LAGOS, Nigeria – Africa’s heads of State have endorsed a pipeline of 15 priority energy projects with a combined price tag of $40.5 billion, which they say, needs to be implemented between 2012 and 2020 to lay the basis for improved energy access and further economic growth.
The project portfolio, which has been identified and selected partly on the basis of the projects’ ability to enhance cross-border energy-market development, embraces nine hydroelectricity generation developments, four transmission corridors and two pipelines, one for oil and the other for gas.
The projects formed part of the larger Programme for Infrastructure Development in Africa (Pida) portfolio, which has been assembled under the New Partnership for Africa’s Development (Nepad) banner. The other Pida projects cover the transport, water, and information communication technology infrastructure segments.
Nepad Planning and Coordination Agency (NPCA) energy division head, Professor Mosad Elmissiry, said on Tuesday that the energy projects had been prioritised in line with an African Union aspiration to raise energy access across the continent to better than 60 percent by 2040.
Addressing a gathering convened to confirm NPCA’s support for the 2013 edition of the Africa Energy Indaba, which is scheduled for February 19 and 20, in Johannesburg, Elmissiry said the first 15 Pida projects had been selected from a far larger list of potential energy developments on the basis of objective criteria that embraced issues such as improving energy access, bolstering energy security and supporting regional integration.
They would, therefore, be additional to a range of other national energy initiatives and implementation responsibility would rest with participating countries. But the African Union Commission, the NPCA and the African Development Bank would facilitate fundraising efforts and would also support project implementation and monitoring.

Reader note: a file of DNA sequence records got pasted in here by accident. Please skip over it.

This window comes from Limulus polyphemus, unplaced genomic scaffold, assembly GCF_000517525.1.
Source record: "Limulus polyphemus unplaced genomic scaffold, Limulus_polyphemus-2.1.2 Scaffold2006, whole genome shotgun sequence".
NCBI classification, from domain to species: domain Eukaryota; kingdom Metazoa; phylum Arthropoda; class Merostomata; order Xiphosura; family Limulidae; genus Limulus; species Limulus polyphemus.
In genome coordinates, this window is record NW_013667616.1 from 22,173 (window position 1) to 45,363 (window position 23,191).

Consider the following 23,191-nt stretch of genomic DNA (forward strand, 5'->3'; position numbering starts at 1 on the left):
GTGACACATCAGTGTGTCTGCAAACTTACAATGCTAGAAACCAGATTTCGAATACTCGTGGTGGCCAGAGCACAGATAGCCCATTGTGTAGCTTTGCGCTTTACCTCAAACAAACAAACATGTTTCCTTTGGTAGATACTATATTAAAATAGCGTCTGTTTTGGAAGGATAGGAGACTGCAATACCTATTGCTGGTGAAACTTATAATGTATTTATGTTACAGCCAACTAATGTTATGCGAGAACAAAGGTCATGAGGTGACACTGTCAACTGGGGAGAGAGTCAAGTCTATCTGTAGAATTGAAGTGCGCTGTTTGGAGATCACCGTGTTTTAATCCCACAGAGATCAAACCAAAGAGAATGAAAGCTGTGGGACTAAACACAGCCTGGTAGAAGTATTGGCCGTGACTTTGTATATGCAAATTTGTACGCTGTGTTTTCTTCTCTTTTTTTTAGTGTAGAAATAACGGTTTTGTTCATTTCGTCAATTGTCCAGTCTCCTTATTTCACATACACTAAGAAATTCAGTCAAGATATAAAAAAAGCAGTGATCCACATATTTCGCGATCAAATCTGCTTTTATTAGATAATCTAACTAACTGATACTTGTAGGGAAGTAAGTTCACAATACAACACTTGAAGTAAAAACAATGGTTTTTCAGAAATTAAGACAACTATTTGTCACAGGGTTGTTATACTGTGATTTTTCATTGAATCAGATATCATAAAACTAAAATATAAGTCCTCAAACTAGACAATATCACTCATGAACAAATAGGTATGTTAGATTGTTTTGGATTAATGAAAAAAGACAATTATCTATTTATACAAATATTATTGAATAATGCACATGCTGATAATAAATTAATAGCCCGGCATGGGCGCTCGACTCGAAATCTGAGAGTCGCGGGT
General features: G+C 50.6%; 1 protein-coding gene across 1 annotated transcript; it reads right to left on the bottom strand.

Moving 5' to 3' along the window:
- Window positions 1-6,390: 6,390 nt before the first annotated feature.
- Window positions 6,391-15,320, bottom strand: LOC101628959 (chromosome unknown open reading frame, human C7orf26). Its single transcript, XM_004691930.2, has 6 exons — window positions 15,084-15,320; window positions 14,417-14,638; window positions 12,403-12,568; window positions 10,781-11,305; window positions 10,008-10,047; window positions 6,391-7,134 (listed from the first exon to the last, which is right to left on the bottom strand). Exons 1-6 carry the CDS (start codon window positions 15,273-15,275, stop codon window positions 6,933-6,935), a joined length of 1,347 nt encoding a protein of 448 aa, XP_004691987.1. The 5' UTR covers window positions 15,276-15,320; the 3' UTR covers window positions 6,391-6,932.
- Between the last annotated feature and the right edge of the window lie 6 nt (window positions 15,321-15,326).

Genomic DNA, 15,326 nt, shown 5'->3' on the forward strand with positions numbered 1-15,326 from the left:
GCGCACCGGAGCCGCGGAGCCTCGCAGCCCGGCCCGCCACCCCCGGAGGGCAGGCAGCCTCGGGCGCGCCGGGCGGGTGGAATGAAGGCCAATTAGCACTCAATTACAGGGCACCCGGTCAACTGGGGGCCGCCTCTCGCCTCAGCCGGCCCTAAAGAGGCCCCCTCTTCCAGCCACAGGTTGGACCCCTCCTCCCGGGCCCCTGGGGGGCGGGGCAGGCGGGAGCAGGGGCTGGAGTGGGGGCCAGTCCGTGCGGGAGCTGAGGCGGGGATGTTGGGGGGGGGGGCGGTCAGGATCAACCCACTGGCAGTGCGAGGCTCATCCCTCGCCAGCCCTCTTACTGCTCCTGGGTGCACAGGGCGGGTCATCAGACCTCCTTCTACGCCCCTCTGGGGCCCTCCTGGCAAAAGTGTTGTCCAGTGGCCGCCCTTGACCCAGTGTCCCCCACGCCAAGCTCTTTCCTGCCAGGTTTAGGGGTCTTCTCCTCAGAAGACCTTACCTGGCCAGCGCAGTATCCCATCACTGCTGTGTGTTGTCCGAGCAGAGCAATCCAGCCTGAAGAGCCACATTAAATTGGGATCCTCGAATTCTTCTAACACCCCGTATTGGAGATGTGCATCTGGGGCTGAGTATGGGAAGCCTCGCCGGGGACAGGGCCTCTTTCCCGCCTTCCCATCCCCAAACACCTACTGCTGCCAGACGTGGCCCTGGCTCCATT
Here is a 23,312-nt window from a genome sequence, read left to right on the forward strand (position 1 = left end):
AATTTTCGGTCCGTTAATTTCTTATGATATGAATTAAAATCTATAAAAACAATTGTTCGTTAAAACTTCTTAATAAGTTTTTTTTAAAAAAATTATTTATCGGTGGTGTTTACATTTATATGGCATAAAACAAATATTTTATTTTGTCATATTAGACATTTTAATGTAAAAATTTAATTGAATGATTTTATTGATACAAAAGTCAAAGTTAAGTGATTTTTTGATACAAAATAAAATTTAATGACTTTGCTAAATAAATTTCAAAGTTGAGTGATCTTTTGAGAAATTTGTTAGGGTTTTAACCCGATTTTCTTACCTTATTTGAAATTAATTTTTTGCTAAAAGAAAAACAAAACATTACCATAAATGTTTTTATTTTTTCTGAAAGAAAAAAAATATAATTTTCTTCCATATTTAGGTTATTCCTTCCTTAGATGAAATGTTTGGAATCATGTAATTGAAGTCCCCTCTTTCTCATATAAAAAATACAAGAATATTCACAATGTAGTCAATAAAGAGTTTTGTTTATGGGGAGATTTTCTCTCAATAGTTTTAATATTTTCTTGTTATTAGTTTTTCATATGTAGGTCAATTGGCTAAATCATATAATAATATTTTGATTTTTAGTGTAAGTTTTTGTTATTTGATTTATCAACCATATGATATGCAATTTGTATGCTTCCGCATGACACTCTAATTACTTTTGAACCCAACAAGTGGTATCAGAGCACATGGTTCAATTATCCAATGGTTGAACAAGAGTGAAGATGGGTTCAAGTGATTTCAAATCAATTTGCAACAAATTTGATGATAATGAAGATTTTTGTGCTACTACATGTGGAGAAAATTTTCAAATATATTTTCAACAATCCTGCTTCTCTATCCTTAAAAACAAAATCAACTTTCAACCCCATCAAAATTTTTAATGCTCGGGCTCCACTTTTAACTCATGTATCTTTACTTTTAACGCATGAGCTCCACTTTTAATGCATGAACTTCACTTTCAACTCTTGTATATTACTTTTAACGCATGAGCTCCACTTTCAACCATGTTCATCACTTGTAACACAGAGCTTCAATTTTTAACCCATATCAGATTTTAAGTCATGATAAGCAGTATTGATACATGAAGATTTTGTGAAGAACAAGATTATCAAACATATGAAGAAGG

Additional projects would be included as the rolling five-year investment framework was implemented and evolved, with the initial transmission corridors seen as playing a critical role in stimulating additional power generation projects over the medium term (2021 to 2030) and the long term (2031 to 2040), as this infrastructure would enable countries to evacuate power to areas of demand.
The four corridors included: the North-South transmission link, from Egypt to South Africa, with branches mostly into East Africa; the Central corridor, from Angola to South Africa, with branch lines into central and western Africa; a North African transmission link from Egypt to Morroco, with links via Libya, Tunisia and Algeria; and the West African Power Transmission Corridor, linking Ghana to Senegal, with branches.
The nine hydroelectric projects include the Great Millennium Renaissance dam, in Ethiopia; the Mphanda-Nkuwa project, in Mozambique; the Inga hydro projects in the Democratic Republic of Congo, the hydropower component of the Lesotho Highlands Water Project Phase II; the Sambangalou project, on the Gambia river; the Kaleta II, in Guinea; the Batoka Gorge project, on the Zambia-Zimbabwe border; the Ruzizi III project, in Rwanda; and the Rusumo Falls development, being pursued by Tanzania, Rwanda and Burundi.
The two pipelines listed are the Uganda-Kenya petroleum products pipeline and the Nigeria-Algeria gas pipeline.
Elmissiry said the hydroelectricity projects had been prioritised, owing to the fact that it was a low-carbon energy source that was abundant and largely untapped. NPCA estimated that the continent was currently only exploiting seven percent of the continent’s vast hydroelectricity potential.
The goal of achieving 60 percent energy access by 2040 was premised on an economic growth rate of 6.2 percent, yearly energy demand growth of 5.7 percent and an expansion of Africa’s population from around one-billion currently to over two billion by 2050. To meet that demand, Africa’s current power capacity would need to be increased fivefold between 2012 and 2040.